Archbishop Collins, archdiocese step up efforts to help Iraqi refugees

By 
  • August 10, 2010

TORONTO - For Toronto’s Archbishop Thomas Collins the fate of Iraqi Christians trapped in Syria, Jordan and Lebanon isn’t just another tough case in an unfair world full of too much heartbreak. For him, this one is personal.

Collins has written to his fellow bishops across Canada about the fate of Iraqi Christian refugees, asking them to encourage refugee sponsorship in their dioceses. He has urged pastors in Toronto to get their parishes involved in sponsoring refugees.

But it’s more than words. He’s also sponsoring a refugee family himself.

“Helping refugees is important in this world in which so many people are suffering, and I want personally to assist in this,” Collins told The Catholic Register in an e-mail.

Like any parish sponsoring a refugee family, Collins will wait months before he gets to meet the family picked out for him by the Office for Refugees, Archdiocese of Toronto. But wait times for Iraqi refugees are among the shortest for privately sponsored refugees.

As a Christian community, the Church in Toronto should feel a special bond with Christian refugees from Iraq, said Collins.

“We should always seek to help any people who are suffering, and the people of our archdiocese have always done so,” Collins wrote. “But at this time many Christians are suffering because of their faith and we need in a particular way to reach out to them.”

Collins created the Office for Refugees not long after becoming archbishop of Toronto. Last year he set a goal of doubling the number of refugees sponsored by parishes and religious communities in Toronto.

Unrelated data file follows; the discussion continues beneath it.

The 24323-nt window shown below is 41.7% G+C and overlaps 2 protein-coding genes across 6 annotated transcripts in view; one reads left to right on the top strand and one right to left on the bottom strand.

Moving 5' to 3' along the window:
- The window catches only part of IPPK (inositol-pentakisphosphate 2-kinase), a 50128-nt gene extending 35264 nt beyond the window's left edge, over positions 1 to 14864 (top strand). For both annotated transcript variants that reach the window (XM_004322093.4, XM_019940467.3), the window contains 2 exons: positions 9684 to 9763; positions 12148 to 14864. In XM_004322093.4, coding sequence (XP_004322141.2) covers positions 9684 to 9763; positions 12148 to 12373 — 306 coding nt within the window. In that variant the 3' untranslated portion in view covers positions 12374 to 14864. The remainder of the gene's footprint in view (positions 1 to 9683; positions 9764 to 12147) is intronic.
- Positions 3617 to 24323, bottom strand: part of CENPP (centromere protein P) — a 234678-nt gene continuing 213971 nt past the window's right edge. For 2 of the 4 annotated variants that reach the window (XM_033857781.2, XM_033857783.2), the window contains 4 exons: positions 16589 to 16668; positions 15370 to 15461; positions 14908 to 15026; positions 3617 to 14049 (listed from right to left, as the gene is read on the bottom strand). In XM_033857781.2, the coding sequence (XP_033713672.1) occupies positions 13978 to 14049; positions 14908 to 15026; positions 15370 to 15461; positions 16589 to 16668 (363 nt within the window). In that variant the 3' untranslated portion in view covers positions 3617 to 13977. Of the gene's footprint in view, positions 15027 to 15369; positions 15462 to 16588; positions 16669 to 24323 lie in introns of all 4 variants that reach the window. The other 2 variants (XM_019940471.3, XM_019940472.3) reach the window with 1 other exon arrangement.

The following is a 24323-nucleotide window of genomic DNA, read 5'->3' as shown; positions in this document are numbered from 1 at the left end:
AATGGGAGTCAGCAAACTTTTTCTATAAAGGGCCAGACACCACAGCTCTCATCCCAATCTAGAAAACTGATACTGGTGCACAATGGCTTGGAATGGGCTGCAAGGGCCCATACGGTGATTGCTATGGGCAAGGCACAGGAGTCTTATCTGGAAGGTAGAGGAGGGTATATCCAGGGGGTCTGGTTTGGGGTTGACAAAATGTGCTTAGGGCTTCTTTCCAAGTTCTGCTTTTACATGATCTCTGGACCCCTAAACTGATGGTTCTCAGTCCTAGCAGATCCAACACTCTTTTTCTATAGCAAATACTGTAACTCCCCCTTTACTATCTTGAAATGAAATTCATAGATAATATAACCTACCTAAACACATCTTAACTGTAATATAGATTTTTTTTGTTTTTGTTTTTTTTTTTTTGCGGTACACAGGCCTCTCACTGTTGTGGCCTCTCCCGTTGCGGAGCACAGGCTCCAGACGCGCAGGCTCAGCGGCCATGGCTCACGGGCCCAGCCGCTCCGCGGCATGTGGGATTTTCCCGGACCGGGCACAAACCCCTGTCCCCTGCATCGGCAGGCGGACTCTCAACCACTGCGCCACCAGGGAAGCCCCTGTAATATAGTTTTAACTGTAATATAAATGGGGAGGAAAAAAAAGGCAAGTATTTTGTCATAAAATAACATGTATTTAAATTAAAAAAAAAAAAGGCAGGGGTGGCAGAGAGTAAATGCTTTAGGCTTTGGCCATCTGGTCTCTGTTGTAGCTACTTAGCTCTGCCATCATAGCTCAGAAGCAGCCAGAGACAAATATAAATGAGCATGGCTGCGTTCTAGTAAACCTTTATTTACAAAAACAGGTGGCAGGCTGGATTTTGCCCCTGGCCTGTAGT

Persuading all 222 parishes in Toronto to either sponsor a refugee family or contribute to another parish’s sponsorship is the goal for the Office of Refugees’ One Parish One Family program, said its executive director Martin Mark.

“Theoretically, each and every parish in the archdiocese might want to consider either doing a full sponsorship or — just morally maybe — just do the fundraising to give it to another parish,” Mark said.

The example of the archbishop has made it easier to persuade parishes to be involved, said Mark.

Given the number of Catholics in Toronto who were refugees themselves or are descended from refugees, it’s not a tough sell, Mark said.

“In the Lithuanian Martyrs parish, which has nothing to do with Iraq, they understood years ago that regardless of whether (the refugees) are Lithuanian, if they are persecuted and we have the means to help, why not?” said Mark.

Mark spent all of July in Damascus, Beirut and Amman interviewing refugee families, choosing 200 cases for future sponsorship through the Office for Refugees. Mark is also in talks with Citizenship and Immigration Canada on ways of speeding up the sponsorship process.

Getting the private sponsorship program working better and faster is a particular responsibility of churches who helped create it more than 30 years ago, during the Vietnamese boat people crisis.

“We must wake up and say that definitely the good tradition and the values (of the private sponsorship program) must be preserved, but we need to go into the 21st century with an electronic approach with e-mails, modern communication and an open mind,” he said.

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